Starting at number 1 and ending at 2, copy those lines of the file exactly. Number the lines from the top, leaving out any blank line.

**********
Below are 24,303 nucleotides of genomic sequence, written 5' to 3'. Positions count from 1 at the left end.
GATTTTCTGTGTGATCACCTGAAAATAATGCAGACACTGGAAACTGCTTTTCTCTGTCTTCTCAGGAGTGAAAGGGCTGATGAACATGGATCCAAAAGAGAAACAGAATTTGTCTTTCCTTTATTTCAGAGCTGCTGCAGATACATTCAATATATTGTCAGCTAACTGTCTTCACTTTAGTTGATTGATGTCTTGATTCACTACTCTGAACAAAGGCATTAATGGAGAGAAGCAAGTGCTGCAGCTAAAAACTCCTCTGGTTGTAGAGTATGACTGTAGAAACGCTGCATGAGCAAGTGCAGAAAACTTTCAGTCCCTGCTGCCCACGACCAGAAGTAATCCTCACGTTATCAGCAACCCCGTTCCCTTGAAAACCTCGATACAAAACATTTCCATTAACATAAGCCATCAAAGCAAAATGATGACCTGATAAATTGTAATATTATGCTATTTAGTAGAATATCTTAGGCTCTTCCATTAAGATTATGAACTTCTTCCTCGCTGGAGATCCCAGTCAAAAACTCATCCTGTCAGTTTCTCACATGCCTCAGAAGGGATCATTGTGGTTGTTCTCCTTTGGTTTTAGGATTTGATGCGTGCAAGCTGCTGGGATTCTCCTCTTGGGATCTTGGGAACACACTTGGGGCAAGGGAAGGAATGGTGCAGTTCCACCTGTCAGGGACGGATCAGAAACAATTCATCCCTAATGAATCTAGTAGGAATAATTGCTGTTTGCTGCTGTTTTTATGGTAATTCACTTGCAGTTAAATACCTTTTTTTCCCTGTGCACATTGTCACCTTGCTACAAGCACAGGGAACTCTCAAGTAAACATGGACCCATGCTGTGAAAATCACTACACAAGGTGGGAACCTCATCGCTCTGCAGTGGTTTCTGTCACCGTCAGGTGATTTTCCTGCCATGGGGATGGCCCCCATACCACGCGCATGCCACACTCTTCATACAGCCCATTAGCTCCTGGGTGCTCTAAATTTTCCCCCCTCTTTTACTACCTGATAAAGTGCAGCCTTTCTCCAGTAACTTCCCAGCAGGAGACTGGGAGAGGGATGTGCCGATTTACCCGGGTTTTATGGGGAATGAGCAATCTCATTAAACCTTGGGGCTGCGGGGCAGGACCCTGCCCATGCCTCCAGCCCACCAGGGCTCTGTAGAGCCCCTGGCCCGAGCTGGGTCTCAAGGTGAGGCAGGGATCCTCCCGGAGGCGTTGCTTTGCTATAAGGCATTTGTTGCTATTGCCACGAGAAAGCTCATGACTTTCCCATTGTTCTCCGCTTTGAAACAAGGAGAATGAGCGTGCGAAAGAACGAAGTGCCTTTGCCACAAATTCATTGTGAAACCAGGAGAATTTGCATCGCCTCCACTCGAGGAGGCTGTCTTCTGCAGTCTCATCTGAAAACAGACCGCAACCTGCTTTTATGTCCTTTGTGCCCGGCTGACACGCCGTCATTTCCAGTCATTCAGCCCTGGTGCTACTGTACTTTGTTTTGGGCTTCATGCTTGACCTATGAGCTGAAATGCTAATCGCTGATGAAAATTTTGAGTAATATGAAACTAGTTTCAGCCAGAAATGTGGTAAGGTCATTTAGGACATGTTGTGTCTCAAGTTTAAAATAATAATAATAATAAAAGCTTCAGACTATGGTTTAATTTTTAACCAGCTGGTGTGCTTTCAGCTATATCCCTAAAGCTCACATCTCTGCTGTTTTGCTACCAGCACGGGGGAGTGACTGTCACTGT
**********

Below are 24,303 nucleotides of genomic sequence, written 5' to 3'. Positions count from 1 at the left end.
GATTTTCTGTGTGATCACCTGAAAATAATGCAGACACTGGAAACTGCTTTTCTCTGTCTTCTCAGGAGTGAAAGGGCTGATGAACATGGATCCAAAAGAGAAACAGAATTTGTCTTTCCTTTATTTCAGAGCTGCTGCAGATACATTCAATATATTGTCAGCTAACTGTCTTCACTTTAGTTGATTGATGTCTTGATTCACTACTCTGAACAAAGGCATTAATGGAGAGAAGCAAGTGCTGCAGCTAAAAACTCCTCTGGTTGTAGAGTATGACTGTAGAAACGCTGCATGAGCAAGTGCAGAAAACTTTCAGTCCCTGCTGCCCACGACCAGAAGTAATCCTCACGTTATCAGCAACCCCGTTCCCTTGAAAACCTCGATACAAAACATTTCCATTAACATAAGCCATCAAAGCAAAATGATGACCTGATAAATTGTAATATTATGCTATTTAGTAGAATATCTTAGGCTCTTCCATTAAGATTATGAACTTCTTCCTCGCTGGAGATCCCAGTCAAAAACTCATCCTGTCAGTTTCTCACATGCCTCAGAAGGGATCATTGTGGTTGTTCTCCTTTGGTTTTAGGATTTGATGCGTGCAAGCTGCTGGGATTCTCCTCTTGGGATCTTGGGAACACACTTGGGGCAAGGGAAGGAATGGTGCAGTTCCACCTGTCAGGGACGGATCAGAAACAATTCATCCCTAATGAATCTAGTAGGAATAATTGCTGTTTGCTGCTGTTTTTATGGTAATTCACTTGCAGTTAAATACCTTTTTTTCCCTGTGCACATTGTCACCTTGCTACAAGCACAGGGAACTCTCAAGTAAACATGGACCCATGCTGTGAAAATCACTACACAAGGTGGGAACCTCATCGCTCTGCAGTGGTTTCTGTCACCGTCAGGTGATTTTCCTGCCATGGGGATGGCCCCCATACCACGCGCATGCCACACTCTTCATACAGCCCATTAGCTCCTGGGTGCTCTAAATTTTCCCCCCTCTTTTACTACCTGATAAAGTGCAGCCTTTCTCCAGTAACTTCCCAGCAGGAGACTGGGAGAGGGATGTGCCGATTTACCCGGGTTTTATGGGGAATGAGCAATCTCATTAAACCTTGGGGCTGCGGGGCAGGACCCTGCCCATGCCTCCAGCCCACCAGGGCTCTGTAGAGCCCCTGGCCCGAGCTGGGTCTCAAGGTGAGGCAGGGATCCTCCCGGAGGCGTTGCTTTGCTATAAGGCATTTGTTGCTATTGCCACGAGAAAGCTCATGACTTTCCCATTGTTCTCCGCTTTGAAACAAGGAGAATGAGCGTGCGAAAGAACGAAGTGCCTTTGCCACAAATTCATTGTGAAACCAGGAGAATTTGCATCGCCTCCACTCGAGGAGGCTGTCTTCTGCAGTCTCATCTGAAAACAGACCGCAACCTGCTTTTATGTCCTTTGTGCCCGGCTGACACGCCGTCATTTCCAGTCATTCAGCCCTGGTGCTACTGTACTTTGTTTTGGGCTTCATGCTTGACCTATGAGCTGAAATGCTAATCGCTGATGAAAATTTTGAGTAATATGAAACTAGTTTCAGCCAGAAATGTGGTAAGGTCATTTAGGACATGTTGTGTCTCAAGTTTAAAATAATAATAATAATAAAAGCTTCAGACTATGGTTTAATTTTTAACCAGCTGGTGTGCTTTCAGCTATATCCCTAAAGCTCACATCTCTGCTGTTTTGCTACCAGCACGGGGGAGTGACTGTCACTGT